The last years of Mozart’s life were marked by a financial and musical decline he could never shake free of. Although The Magic Flute was a commended accomplishment, an occasional success wasn’t enough to support Mozart’s gambling habits and inability to control his economic situation. The cost of Constanze’s trip to the spa was a heavy expense and forced Mozart into begging his friends for loans. His opera Don Giovanni brought in no musical acclaim and His opera Cosi Fan Tutte was considered amusing but the subtle cruelty was not fully appreciated. The death of Joseph II just as the opera was being introduced caused it to be ignored by the new Emperor and diluted the opera’s debut. Mozart never lived long enough to see beyond his music as being popular tunes of his lifetime.

He never saw his work being appreciated by the general public and growing into something eternal. His life was cut short at age thirty-five before he could see himself abound to the legend that he is and the once popular composer died poor and out of style, with a dissatisfying feeling of being a mere fad. As a child, Wolfgang attended many carnivals with his father that played an important part in their relationship. For Mozart it was an occasion for temporarily overturning the commanding authority of his father. He once created an obscene German acrostic on the word ‘papa.’ His love with riddles and words carried over later in life when he would compose riddling letters to his father forcing him to write back with unfriendly words like ” blast your oracular utterances!’ These riddles, in part, were descriptions of Mozart himself, coded messages meant for his father. His riddle world teased out allusions and was a dream haunted by themes that ran through his life.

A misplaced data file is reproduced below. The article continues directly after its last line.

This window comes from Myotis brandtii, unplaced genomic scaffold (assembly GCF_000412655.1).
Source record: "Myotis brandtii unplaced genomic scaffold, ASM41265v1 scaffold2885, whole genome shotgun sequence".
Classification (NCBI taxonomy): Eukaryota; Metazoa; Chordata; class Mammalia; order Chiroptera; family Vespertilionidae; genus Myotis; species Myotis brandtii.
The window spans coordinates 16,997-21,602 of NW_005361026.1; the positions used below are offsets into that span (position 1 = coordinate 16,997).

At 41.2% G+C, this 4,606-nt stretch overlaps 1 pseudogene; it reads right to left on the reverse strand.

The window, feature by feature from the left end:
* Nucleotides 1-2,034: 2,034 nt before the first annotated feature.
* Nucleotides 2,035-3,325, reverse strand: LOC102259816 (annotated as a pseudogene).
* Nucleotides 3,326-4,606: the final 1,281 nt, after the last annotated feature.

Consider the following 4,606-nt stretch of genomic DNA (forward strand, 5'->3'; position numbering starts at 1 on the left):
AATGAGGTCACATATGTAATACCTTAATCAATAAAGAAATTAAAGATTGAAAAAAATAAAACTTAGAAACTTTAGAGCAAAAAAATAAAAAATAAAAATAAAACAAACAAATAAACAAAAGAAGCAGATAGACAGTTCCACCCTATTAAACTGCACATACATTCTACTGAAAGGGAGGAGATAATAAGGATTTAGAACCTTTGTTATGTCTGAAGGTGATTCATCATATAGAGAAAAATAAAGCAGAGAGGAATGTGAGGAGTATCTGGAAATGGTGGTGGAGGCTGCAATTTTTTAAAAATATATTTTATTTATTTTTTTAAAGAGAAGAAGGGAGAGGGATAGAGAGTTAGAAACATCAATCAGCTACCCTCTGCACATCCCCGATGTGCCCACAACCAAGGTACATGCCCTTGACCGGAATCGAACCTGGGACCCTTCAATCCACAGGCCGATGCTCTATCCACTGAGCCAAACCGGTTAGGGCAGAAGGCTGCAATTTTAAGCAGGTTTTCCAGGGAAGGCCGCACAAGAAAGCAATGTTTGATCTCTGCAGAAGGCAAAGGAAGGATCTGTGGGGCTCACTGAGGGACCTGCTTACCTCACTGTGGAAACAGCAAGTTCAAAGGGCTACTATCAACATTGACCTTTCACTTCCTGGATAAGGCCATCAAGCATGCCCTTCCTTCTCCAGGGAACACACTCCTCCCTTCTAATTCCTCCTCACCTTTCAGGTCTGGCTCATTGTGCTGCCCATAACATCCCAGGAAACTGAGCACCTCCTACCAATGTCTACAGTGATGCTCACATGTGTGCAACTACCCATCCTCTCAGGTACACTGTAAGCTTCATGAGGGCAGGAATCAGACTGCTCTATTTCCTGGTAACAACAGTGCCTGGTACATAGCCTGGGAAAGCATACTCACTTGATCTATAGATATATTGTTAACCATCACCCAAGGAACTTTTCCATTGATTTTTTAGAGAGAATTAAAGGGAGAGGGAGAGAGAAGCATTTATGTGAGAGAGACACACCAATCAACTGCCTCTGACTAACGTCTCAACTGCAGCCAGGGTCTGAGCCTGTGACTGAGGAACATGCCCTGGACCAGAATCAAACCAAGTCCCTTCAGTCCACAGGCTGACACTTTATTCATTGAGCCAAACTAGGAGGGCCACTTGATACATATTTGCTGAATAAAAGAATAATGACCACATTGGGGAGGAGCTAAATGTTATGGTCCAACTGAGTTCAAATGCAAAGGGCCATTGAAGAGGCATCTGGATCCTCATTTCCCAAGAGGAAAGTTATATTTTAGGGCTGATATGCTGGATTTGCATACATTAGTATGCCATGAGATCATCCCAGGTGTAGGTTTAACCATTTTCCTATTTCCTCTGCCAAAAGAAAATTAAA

As an adult, Mozart’s relations with his father dominated his thoughts to a most uncommon degree. His marriage to Constanze seriously affected their relationship. His father sent letters to him that were elaborate attempts to inspire guilt and regret. It was after much opposition before Leopold voluntarily consented, although most unwillingly, to this match.